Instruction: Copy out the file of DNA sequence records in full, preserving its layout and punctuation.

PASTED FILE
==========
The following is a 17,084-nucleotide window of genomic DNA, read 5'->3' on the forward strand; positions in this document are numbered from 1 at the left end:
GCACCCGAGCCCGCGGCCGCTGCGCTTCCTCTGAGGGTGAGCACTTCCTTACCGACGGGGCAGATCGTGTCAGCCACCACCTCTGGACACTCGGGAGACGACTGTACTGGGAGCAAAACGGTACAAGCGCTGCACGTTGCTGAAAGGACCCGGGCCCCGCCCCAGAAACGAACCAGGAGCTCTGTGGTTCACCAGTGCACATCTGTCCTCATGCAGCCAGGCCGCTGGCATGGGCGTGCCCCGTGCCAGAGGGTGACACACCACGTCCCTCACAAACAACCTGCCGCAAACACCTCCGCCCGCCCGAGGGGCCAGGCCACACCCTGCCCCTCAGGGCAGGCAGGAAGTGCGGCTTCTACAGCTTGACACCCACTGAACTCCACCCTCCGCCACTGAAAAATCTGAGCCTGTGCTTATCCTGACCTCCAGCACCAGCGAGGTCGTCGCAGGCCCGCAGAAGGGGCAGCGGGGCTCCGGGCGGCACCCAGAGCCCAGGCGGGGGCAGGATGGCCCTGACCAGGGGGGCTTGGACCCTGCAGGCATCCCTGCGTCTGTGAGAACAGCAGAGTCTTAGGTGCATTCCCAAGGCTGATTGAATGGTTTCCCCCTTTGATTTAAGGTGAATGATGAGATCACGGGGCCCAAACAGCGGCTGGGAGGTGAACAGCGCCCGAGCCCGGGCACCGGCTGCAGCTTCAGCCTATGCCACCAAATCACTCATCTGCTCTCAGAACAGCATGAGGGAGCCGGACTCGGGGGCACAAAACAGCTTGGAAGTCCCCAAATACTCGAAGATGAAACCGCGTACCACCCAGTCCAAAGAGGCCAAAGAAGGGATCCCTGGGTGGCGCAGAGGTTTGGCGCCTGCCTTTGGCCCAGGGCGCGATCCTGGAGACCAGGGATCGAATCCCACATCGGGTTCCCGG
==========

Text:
The following is a 17,084-nucleotide window of genomic DNA, read 5'->3' on the forward strand; positions in this document are numbered from 1 at the left end:
GCACCCGAGCCCGCGGCCGCTGCGCTTCCTCTGAGGGTGAGCACTTCCTTACCGACGGGGCAGATCGTGTCAGCCACCACCTCTGGACACTCGGGAGACGACTGTACTGGGAGCAAAACGGTACAAGCGCTGCACGTTGCTGAAAGGACCCGGGCCCCGCCCCAGAAACGAACCAGGAGCTCTGTGGTTCACCAGTGCACATCTGTCCTCATGCAGCCAGGCCGCTGGCATGGGCGTGCCCCGTGCCAGAGGGTGACACACCACGTCCCTCACAAACAACCTGCCGCAAACACCTCCGCCCGCCCGAGGGGCCAGGCCACACCCTGCCCCTCAGGGCAGGCAGGAAGTGCGGCTTCTACAGCTTGACACCCACTGAACTCCACCCTCCGCCACTGAAAAATCTGAGCCTGTGCTTATCCTGACCTCCAGCACCAGCGAGGTCGTCGCAGGCCCGCAGAAGGGGCAGCGGGGCTCCGGGCGGCACCCAGAGCCCAGGCGGGGGCAGGATGGCCCTGACCAGGGGGGCTTGGACCCTGCAGGCATCCCTGCGTCTGTGAGAACAGCAGAGTCTTAGGTGCATTCCCAAGGCTGATTGAATGGTTTCCCCCTTTGATTTAAGGTGAATGATGAGATCACGGGGCCCAAACAGCGGCTGGGAGGTGAACAGCGCCCGAGCCCGGGCACCGGCTGCAGCTTCAGCCTATGCCACCAAATCACTCATCTGCTCTCAGAACAGCATGAGGGAGCCGGACTCGGGGGCACAAAACAGCTTGGAAGTCCCCAAATACTCGAAGATGAAACCGCGTACCACCCAGTCCAAAGAGGCCAAAGAAGGGATCCCTGGGTGGCGCAGAGGTTTGGCGCCTGCCTTTGGCCCAGGGCGCGATCCTGGAGACCAGGGATCGAATCCCACATCGGGTTCCCGG